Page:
Britain has not decided if it would attend the Commonwealth Heads of Government Meeting (CHOGM) summit in Sri Lanka in November and at what level it will attend, the Guardian newspaper said.
A spokesperson for the British Foreign Office said that a decision had yet to be made on whether the UK would attend the summit, and if it did, who would attend.
â€œThe decision to hold the meeting in Sri Lanka was taken by the Commonwealth as a whole in 2009 and reaffirmed in 2011. We respect the collective will of the Commonwealth,â€ he said, adding that the meeting was an opportunity to put the spotlight on Sri Lanka, human rights concerns and efforts to improve peace and security.
Asked to what extent trade ties with Sri Lanka, such as the aviation deal, were a factor, he said: â€œObviously, you have to separate the bilateral relationship with Sri Lanka from CHOGM. They are aligned but our decision on CHOGM will be a result ultimately of what our objectives are for that meeting. Our relationship with Sri Lanka is not defined by one meetingâ€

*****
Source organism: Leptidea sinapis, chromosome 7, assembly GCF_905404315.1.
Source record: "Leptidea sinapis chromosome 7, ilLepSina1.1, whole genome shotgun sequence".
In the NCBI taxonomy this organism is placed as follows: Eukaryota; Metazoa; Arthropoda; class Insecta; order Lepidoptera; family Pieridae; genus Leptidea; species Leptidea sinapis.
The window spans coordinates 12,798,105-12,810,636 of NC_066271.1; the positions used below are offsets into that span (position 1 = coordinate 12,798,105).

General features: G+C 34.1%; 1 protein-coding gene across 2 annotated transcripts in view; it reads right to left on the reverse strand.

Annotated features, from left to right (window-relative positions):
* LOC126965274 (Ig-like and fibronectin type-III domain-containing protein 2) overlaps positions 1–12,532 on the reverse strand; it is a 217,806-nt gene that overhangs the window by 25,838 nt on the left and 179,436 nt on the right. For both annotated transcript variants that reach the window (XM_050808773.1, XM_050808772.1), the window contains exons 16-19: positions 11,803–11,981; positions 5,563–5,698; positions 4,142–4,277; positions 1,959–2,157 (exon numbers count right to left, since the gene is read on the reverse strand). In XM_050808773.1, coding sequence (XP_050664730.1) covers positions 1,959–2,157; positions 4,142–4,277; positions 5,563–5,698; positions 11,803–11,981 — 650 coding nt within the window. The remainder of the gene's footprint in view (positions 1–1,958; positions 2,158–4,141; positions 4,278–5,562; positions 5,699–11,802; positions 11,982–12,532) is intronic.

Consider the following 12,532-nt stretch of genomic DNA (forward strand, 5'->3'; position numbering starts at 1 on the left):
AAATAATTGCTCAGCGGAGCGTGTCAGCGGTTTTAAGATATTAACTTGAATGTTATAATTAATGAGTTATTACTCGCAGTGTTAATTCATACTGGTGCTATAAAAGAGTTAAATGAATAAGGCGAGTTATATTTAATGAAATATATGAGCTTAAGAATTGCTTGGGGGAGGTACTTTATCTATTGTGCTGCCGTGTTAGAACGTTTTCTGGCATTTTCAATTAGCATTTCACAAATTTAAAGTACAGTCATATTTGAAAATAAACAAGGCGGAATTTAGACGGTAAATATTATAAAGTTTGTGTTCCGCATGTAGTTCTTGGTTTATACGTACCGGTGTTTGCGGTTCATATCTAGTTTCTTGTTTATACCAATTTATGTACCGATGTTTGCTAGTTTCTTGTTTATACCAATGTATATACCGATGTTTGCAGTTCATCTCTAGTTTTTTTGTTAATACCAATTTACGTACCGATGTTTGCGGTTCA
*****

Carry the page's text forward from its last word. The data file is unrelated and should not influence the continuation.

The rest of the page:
The opposition has stepped up pressure on the government to state how it would approach the controversy surrounding CHOGM. Ann Clwyd, a Labour MP and member of the Foreign Affairs select committee, said that holding CHOGM in Sri Lanka sent the wrong signal on the countryâ€™s human rights situation, which she described as â€œappallingâ€.
On the question of trade ties as a factor in the UK governmentâ€™s deliberations, she said: â€œPeople shouldnâ€™t be forced to give up values on the trade altar. Trade is important in terms of jobs in this country. Itâ€™s always a difficult issue for people to speak about but I would say that it really should not be used as a bargaining tool.â€
Douglas Alexander, Labourâ€™s shadow foreign secretary, said: â€œWe have repeatedly said that, whilst the Sri Lankan government fails to meet its international obligations, the British government must use the prospect of the forthcoming Commonwealth meeting in Colombo to pressure them to do so.
â€œThe prime minister must urgently raise with the Sri Lankan government the need for a full, independent, international investigation into the allegations of war crimes committed by all parties. Withholding his attendance at the conference until progress has been made is one of the tools at the Prime Ministers disposal.â€